Let’s play a little game.
Say there’s a head coach who has been with a team for eight seasons. This team happens to be a storied franchise in a big market with one of the most powerful owners surrounded by some of the most passionate yet impatient fans. During those eight seasons under this head coach, the team has a 67-53 record, surpassing nine wins in a season only two times. Those two times marked the only playoff appearances under this head coach, winning only one playoff game.
That head coach is Jason Garrett.
With all that said, you would think that a franchise like the Dallas Cowboys would make a coaching change, right? Well, that’s where you’re wrong. Especially a franchise with only three playoff victories since their last Super Bowl win in 1996. That’s right, only three playoff wins since the Cowboys won three of four Super Bowls from 1993-1996. Watching the Eagles take the Lombardi trophy back to Philadelphia must haunt Jerry in his dreams night after night.
Now when it comes to Jerry Jones, we all know how competitive he is and how bad he longs for another Super Bowl ring. But why settle for mediocrity and be so complacent? Why? Because Jerry basks in the power. It’s seen that Garrett is the puppet to Jerry’s puppet master or to The Ringer’s Mike Lombardi, “the clapper”. Jerry likes the stability that Garrett has brought to the Cowboys but for the most part it’s been an 8-8 stability. What exactly does Garrett do well as a head coach?
First off, he’s a players’ coach. Players on the team enjoy Garrett’s laid-back demeanor and his ease to form relationships with the players.
And that’s where I stop.
So, what is Garrett missing? The X’s and O’s and lack of in-game adjustments are not there. Earlier this season, it was reported by NFL Network Insider Ian Rapoport that players on the Cowboys were frustrated with the coaching staff’s lack of adjustments and game plans as a whole. Garrett also seems to be set in his ways with an inability to take command on the sidelines when the game is on the line. Of course, the Cowboys dealt with injuries and Zeke’s suspension fiasco all season but with those traits consistently showing up in Garrett’s DNA, the Cowboys success won’t last in the NFC let alone the division.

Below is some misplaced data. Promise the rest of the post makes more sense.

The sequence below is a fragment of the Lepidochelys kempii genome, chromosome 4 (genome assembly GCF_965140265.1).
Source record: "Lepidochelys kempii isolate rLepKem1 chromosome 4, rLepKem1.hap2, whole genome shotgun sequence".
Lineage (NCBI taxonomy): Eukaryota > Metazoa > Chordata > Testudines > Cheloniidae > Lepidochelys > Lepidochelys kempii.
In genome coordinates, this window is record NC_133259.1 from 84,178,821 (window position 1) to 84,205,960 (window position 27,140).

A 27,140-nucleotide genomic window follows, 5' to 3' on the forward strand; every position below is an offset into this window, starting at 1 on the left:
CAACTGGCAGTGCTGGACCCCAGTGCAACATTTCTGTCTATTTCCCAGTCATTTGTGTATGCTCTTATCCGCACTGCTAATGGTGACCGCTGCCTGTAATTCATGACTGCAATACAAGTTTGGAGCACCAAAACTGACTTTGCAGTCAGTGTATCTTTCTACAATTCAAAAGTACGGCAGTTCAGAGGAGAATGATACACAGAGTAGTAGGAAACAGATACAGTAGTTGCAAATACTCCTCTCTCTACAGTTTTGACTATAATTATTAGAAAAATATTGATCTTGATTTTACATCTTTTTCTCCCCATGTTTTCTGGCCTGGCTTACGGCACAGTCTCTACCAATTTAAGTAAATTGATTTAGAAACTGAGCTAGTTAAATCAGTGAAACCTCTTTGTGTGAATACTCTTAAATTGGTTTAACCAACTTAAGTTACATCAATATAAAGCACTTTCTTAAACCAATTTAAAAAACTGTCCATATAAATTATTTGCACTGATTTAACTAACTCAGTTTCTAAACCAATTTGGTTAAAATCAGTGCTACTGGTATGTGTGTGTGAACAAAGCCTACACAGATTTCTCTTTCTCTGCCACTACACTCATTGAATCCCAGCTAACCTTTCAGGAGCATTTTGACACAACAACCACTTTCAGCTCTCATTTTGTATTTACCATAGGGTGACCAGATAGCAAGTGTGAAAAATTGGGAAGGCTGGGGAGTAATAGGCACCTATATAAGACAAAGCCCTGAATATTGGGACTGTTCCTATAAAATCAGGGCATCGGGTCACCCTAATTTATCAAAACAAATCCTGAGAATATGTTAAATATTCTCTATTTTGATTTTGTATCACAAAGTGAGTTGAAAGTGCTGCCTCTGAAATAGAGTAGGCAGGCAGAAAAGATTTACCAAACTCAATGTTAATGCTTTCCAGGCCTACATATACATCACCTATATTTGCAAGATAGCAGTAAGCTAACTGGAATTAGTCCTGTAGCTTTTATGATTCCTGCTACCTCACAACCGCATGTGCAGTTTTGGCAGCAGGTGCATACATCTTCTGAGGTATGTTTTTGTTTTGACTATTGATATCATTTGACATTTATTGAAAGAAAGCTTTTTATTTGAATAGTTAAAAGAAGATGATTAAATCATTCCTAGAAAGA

For instance, look at Sean McVay and the Los Angeles Rams. Went from being a 4-12 football team to a 11-5 division winner after making the change to McVay. McVay, who coached against the Cowboys as Washington’s offensive coordinator before the promotion in Los Angeles, teamed up with a young quarterback in Jared Goff and star running back Todd Gurley behind a good offensive line, which produced a high-flying offense. Sounds a lot like the Cowboys offensive make up, doesn’t it? McVay came into the Rams organization and completely changed the culture, something Dallas could be in the use for.
Now, back to the division, the Eagles have just hoisted the Lombardi trophy after defeating the New England Patriots, which gave Cowboys Nation a head-scratching decision to make on who to “root” for. This Eagles win makes the third NFC East Super Bowl victory in the last 11 seasons with none of those going to Dallas and coincidentally all three wins by the Eagles and Giants have been against the Patriots. And those Eagles, they aren’t going anywhere as their run looks to be just starting. As for the Giants and Redskins, they both underperformed their talent level this season and we should look for them to bounce back after making some changes.
With the Philadelphia Eagles standing tall at the NFL’s mountain top, the complacency has to end for Dallas and that complacency starts and ends with Jason Garrett.
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